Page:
Is Alexander and the Terrible, Horrible, No Good, Very Bad Day the very worst book for young readers? I’ll grant that it’s a tricky question—but only because the question of bad kids’ books is difficult to discuss rationally. We adults, after all, are blinded by sentiment against the narrative demerits and moral dementia of so very many of the classics we were indoctrinated with back. We parents, after all, are deafened by the cries of tykes who want want want to be read for the 600th time The 500 Hats of Bartholomew Cubbins, which gets my vote as the worst Dr. Seuss book. (It is written in prose and without attractive prosody: There’s no rhythm and rhyme to serve as auto-pilot technology guiding an adult through brainless declamations where the words take an express route the optic nerve to the vocal apparatus.) And meanwhile you simpletons with your treacle-coated claptrap reflexively cheering any interaction between a human child and a printed word are not at all to be trusted, and probably worse than illiterates.

We will set aside, for the purposes of this discussion, the matter of books shaped by discarded values and discredited attitudes—Tintin Exterminates All the Brutes, or what have you. We also will gleefully ignore the thousands and thousands of books that are run-of-the-mill bad, either because they are plainly and deeply insincere, less books than products—The Very Hungry Media Property, The Little Ancillary Deal That Could, etc.—or because they have fatally overdosed on sincerity and arrive dead on the page. Books that are not good are easy to find. But in order to rank as a superlatively horrible, peerlessly terrible kids’ book, the thing must have some grandeur—stature and iconicity and mythic power. By this standard, The Giving Tree looks like a very strong contender; our friends at the Times Book Review pass along one father’s near-serious notion that the Shel Silverstein classic “has done more damage to fragile young psyches than any other kids’ book in the last 50 years.”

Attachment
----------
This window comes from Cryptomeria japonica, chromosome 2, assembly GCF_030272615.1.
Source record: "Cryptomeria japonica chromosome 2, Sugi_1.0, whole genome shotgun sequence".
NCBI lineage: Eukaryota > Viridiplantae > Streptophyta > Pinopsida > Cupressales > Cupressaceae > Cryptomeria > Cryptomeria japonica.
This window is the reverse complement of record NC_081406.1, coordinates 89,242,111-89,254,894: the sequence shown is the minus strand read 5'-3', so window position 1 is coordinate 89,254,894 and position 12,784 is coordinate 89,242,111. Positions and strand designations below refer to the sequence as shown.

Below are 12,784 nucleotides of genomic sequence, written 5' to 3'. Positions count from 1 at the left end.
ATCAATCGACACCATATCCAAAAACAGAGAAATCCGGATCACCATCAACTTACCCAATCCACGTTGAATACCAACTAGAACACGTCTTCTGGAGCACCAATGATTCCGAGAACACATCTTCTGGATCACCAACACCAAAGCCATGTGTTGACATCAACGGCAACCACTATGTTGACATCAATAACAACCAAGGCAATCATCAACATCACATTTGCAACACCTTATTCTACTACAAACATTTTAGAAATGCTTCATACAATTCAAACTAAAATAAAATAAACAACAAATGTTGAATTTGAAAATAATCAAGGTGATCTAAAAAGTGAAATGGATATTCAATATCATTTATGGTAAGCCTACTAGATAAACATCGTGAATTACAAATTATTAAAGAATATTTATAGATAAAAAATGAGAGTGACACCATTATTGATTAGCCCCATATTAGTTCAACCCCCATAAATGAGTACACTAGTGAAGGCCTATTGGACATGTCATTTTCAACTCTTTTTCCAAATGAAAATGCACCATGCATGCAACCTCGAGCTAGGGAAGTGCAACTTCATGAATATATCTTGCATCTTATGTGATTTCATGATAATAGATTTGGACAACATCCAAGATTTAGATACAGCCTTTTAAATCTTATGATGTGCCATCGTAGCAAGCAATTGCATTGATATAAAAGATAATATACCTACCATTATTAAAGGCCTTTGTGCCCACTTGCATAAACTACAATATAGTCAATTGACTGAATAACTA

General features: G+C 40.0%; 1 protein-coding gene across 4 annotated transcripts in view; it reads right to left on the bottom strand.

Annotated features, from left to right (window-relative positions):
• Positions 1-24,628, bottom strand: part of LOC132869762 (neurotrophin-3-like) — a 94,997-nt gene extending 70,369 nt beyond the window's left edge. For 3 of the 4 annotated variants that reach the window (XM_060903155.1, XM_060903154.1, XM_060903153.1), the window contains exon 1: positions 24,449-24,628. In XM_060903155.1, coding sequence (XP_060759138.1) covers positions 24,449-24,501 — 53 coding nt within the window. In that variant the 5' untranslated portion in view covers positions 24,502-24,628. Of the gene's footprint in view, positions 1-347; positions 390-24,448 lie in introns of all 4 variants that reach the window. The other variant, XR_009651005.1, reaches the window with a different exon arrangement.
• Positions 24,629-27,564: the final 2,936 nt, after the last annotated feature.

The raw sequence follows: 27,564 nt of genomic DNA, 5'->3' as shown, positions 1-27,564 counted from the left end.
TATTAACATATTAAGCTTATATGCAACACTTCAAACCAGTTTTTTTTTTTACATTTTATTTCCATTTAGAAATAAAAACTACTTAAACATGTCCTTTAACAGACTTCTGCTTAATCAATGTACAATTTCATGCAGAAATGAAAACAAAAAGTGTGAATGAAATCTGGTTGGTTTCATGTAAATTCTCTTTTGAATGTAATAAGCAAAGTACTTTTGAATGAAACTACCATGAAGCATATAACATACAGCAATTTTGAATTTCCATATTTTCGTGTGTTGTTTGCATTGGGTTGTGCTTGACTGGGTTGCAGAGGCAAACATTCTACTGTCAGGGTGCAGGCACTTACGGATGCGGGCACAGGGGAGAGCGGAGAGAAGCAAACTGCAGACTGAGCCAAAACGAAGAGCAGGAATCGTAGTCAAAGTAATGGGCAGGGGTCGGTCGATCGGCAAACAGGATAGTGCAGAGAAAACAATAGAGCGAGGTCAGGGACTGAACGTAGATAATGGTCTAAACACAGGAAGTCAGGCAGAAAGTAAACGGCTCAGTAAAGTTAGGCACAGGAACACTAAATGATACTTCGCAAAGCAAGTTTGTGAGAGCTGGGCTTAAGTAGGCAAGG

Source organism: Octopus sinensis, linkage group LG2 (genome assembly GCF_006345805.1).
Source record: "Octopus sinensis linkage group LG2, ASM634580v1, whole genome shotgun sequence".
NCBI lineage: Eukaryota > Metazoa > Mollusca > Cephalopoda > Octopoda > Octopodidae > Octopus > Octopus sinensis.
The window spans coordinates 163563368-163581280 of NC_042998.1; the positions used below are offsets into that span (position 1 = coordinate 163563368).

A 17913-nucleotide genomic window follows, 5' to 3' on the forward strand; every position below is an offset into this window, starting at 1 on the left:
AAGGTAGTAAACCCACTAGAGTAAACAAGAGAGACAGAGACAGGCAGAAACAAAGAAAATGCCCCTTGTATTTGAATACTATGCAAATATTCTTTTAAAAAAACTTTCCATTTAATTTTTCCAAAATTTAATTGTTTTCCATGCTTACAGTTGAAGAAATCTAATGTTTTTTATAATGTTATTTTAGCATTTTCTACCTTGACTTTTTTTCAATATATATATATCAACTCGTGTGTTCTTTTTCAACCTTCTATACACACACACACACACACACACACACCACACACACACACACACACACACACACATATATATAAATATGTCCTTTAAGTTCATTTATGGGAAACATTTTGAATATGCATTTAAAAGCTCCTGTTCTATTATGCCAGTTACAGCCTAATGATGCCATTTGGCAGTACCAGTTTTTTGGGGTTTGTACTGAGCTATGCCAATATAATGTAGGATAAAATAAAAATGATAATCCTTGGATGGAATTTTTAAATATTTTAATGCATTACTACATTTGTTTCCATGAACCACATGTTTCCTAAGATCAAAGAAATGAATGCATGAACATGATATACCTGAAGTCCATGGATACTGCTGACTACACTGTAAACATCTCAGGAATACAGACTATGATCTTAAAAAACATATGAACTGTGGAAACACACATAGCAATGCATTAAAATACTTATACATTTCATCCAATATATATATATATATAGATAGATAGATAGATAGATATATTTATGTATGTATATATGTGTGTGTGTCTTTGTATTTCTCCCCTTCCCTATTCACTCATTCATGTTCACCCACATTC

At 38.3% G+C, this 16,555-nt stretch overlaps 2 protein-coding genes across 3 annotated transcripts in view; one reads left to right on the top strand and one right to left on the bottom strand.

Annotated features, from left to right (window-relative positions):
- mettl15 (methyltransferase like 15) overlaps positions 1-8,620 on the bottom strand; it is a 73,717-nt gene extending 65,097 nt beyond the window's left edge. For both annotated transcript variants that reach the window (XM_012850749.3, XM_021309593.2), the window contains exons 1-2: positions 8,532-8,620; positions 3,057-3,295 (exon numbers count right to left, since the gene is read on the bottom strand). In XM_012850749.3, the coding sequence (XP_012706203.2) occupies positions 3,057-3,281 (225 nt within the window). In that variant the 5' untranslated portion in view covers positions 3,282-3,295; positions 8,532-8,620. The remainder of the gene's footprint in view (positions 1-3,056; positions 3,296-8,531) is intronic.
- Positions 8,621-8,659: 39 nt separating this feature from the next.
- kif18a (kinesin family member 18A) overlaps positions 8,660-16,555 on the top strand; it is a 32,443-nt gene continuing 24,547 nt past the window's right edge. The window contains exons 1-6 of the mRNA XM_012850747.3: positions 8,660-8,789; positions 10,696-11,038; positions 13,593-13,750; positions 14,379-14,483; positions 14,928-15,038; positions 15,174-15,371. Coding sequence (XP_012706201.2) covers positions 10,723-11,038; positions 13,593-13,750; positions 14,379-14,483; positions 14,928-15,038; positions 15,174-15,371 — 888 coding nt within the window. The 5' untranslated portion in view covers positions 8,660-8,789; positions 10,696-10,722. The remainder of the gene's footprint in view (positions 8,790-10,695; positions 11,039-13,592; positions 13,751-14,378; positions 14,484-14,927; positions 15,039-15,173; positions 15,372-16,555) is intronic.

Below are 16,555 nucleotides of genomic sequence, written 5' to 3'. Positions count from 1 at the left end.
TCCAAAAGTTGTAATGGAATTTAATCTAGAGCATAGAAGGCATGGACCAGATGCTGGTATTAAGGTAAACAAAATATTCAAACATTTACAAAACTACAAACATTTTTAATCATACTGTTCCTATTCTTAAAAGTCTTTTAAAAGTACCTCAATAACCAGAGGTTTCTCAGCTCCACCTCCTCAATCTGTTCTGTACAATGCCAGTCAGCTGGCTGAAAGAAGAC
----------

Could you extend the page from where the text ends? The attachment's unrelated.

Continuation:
I am not sure that Alexander, despite its awards, regardless of its Hollywoodization, has enough cultural weight to sink to a record-low depth. Besides, one wants to give the author, with her talent for Freudian matters, the benefit of a doubt, and to suppose that the book offers little kids the sick cathartic pleasure of Alexander’s meaningless suffering.

Therefore, tentatively, I will declare the worst children’s book of all time to be “The Princess and The Pea,” a sharply dumb little thing that has ensnared many a parent by virtue of being the briefest story in many Hans Christian Andersen collection. Get a load of this one: A picky prince cannot find a suitable bride. A rain-soaked woman who claims to be of royal stock turns up at his castle seeking shelter. The prince’s mother, testing the girl’s claims, gives her a bed—a pea placed at the bottom of a stack of 20 mattresses and 20 duvets. In the morning, the princess complains that her sleeping arrangements were awful, which is just bad manners. “Only a real princess could be that sensitive,” writes Andersen, still inanely subservient to hereditary aristocrats in the mid-1800s. The emptiness of “The Princess and the Pea” is enough to make one blackly fantasize about an absurdist take on the story where the mother pricks the princess’s finger to see if she’s a hemophiliac. The end.